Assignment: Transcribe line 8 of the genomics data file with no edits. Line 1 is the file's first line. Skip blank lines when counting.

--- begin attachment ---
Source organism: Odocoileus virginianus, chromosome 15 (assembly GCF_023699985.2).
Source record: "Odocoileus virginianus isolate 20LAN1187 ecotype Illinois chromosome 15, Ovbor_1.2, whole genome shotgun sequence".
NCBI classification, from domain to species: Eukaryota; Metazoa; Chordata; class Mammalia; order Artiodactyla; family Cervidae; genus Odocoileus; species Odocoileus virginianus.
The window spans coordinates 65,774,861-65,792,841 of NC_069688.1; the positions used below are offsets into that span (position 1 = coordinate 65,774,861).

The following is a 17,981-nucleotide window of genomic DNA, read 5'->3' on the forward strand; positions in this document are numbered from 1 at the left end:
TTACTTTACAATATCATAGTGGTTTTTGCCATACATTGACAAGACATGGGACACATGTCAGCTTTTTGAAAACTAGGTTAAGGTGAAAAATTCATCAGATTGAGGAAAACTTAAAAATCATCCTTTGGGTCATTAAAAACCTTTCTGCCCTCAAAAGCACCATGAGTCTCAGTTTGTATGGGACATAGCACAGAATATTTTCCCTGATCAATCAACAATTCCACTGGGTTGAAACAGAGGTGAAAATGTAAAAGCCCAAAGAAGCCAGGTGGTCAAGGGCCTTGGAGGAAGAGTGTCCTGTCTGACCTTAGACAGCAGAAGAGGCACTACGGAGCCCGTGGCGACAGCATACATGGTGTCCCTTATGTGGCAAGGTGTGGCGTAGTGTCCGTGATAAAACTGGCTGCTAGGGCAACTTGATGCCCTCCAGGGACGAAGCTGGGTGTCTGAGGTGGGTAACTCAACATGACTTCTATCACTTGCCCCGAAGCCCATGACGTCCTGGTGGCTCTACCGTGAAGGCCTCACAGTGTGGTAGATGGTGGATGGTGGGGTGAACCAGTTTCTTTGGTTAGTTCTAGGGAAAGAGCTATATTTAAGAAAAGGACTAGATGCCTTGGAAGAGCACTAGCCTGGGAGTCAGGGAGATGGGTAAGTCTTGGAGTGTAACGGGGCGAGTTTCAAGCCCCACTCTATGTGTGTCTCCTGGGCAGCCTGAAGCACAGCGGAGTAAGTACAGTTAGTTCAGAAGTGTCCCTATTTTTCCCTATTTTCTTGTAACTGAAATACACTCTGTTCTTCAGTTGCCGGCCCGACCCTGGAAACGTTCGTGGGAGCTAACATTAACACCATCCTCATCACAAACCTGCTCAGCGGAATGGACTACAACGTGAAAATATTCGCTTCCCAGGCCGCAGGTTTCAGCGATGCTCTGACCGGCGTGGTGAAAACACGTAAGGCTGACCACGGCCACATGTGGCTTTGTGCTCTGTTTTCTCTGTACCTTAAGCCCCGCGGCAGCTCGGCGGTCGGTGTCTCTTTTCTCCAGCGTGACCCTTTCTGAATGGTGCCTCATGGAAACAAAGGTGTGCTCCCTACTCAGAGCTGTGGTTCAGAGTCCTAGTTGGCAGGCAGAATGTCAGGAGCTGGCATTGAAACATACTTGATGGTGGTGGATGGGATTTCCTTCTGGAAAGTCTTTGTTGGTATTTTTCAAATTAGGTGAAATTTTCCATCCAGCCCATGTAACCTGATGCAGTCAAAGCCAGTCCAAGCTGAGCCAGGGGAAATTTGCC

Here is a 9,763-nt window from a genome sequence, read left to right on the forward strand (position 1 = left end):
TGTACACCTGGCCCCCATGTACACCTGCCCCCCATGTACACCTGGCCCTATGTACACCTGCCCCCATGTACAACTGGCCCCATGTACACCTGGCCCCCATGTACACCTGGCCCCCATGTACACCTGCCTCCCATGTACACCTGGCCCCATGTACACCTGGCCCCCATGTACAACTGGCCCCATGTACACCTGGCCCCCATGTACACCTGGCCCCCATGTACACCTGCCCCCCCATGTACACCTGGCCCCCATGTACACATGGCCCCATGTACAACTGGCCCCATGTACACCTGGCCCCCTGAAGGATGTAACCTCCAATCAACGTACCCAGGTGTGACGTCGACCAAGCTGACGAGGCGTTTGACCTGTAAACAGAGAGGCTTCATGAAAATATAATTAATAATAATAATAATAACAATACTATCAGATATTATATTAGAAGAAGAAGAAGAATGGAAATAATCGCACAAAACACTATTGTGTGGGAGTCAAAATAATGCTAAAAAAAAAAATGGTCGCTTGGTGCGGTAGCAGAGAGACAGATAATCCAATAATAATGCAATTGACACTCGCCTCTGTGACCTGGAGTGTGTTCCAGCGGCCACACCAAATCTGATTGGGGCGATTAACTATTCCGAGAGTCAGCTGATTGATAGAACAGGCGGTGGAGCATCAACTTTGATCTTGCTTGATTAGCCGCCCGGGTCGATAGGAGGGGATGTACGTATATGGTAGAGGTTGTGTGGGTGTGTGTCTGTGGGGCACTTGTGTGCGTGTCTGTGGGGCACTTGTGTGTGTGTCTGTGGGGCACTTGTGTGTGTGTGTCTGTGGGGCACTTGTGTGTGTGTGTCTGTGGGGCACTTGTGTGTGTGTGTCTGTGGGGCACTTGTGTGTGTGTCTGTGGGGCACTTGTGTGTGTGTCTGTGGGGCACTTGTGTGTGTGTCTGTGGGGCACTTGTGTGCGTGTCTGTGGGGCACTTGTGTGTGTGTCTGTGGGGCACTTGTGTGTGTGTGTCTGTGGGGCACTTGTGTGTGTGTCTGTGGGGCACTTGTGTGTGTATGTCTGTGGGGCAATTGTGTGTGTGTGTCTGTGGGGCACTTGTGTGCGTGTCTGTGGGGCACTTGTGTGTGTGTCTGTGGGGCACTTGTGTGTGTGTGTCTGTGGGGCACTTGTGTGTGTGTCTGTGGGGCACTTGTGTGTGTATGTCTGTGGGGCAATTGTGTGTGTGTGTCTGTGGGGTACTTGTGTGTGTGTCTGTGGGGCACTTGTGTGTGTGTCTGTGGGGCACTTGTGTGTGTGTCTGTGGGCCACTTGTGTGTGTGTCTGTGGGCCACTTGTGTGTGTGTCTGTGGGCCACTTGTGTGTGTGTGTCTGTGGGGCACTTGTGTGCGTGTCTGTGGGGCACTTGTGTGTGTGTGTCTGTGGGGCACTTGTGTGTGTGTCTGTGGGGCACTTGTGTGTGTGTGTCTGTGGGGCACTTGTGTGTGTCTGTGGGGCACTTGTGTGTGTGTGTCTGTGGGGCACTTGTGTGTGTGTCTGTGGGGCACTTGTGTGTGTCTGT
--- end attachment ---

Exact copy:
TGTACACCTGGCCCCCATGTACACCTGCCCCCCATGTACACCTGGCCCTATGTACACCTGCCCCCATGTACAACTGGCCCCATGTACACCTGGCCCCCATGTACACCTGGCCCCCATGTACACCTGCCTCCCATGTACACCTGGCCCCATGTACACCTGGCCCCCATGTACAACTGGCCCCATGTACACCTGGCCCCCATGTACACCTGGCCCCCATGTACACCTGCCCCCCCATGTACACCTGGCCCCCATGTACACATGGCCCCATGTACAACTGGCCCCATGTACACCTGGCCCCCTGAAGGATGTAACCTCCAATCAACGTACCCAGGTGTGACGTCGACCAAGCTGACGAGGCGTTTGACCTGTAAACAGAGAGGCTTCATGAAAATATAATTAATAATAATAATAATAACAATACTATCAGATATTATATTAGAAGAAGAAGAAGAATGGAAATAATCGCACAAAACACTATTGTGTGGGAGTCAAAATAATGCTAAAAAAAAAAATGGTCGCTTGGTGCGGTAGCAGAGAGACAGATAATCCAATAATAATGCAATTGACACTCGCCTCTGTGACCTGGAGTGTGTTCCAGCGGCCACACCAAATCTGATTGGGGCGATTAACTATTCCGAGAGTCAGCTGATTGATAGAACAGGCGGTGGAGCATCAACTTTGATCTTGCTTGATTAGCCGCCCGGGTCGATAGGAGGGGATGTACGTATATGGTAGAGGTTGTGTGGGTGTGTGTCTGTGGGGCACTTGTGTGCGTGTCTGTGGGGCACTTGTGTGTGTGTCTGTGGGGCACTTGTGTGTGTGTGTCTGTGGGGCACTTGTGTGTGTGTGTCTGTGGGGCACTTGTGTGTGTGTGTCTGTGGGGCACTTGTGTGTGTGTCTGTGGGGCACTTGTGTGTGTGTCTGTGGGGCACTTGTGTGTGTGTCTGTGGGGCACTTGTGTGCGTGTCTGTGGGGCACTTGTGTGTGTGTCTGTGGGGCACTTGTGTGTGTGTGTCTGTGGGGCACTTGTGTGTGTGTCTGTGGGGCACTTGTGTGTGTATGTCTGTGGGGCAATTGTGTGTGTGTGTCTGTGGGGCACTTGTGTGCGTGTCTGTGGGGCACTTGTGTGTGTGTCTGTGGGGCACTTGTGTGTGTGTGTCTGTGGGGCACTTGTGTGTGTGTCTGTGGGGCACTTGTGTGTGTATGTCTGTGGGGCAATTGTGTGTGTGTGTCTGTGGGGTACTTGTGTGTGTGTCTGTGGGGCACTTGTGTGTGTGTCTGTGGGGCACTTGTGTGTGTGTCTGTGGGCCACTTGTGTGTGTGTCTGTGGGCCACTTGTGTGTGTGTCTGTGGGCCACTTGTGTGTGTGTGTCTGTGGGGCACTTGTGTGCGTGTCTGTGGGGCACTTGTGTGTGTGTGTCTGTGGGGCACTTGTGTGTGTGTCTGTGGGGCACTTGTGTGTGTGTGTCTGTGGGGCACTTGTGTGTGTCTGTGGGGCACTTGTGTGTGTGTGTCTGTGGGGCACTTGTGTGTGTGTCTGTGGGGCACTTGTGTGTGTCTGT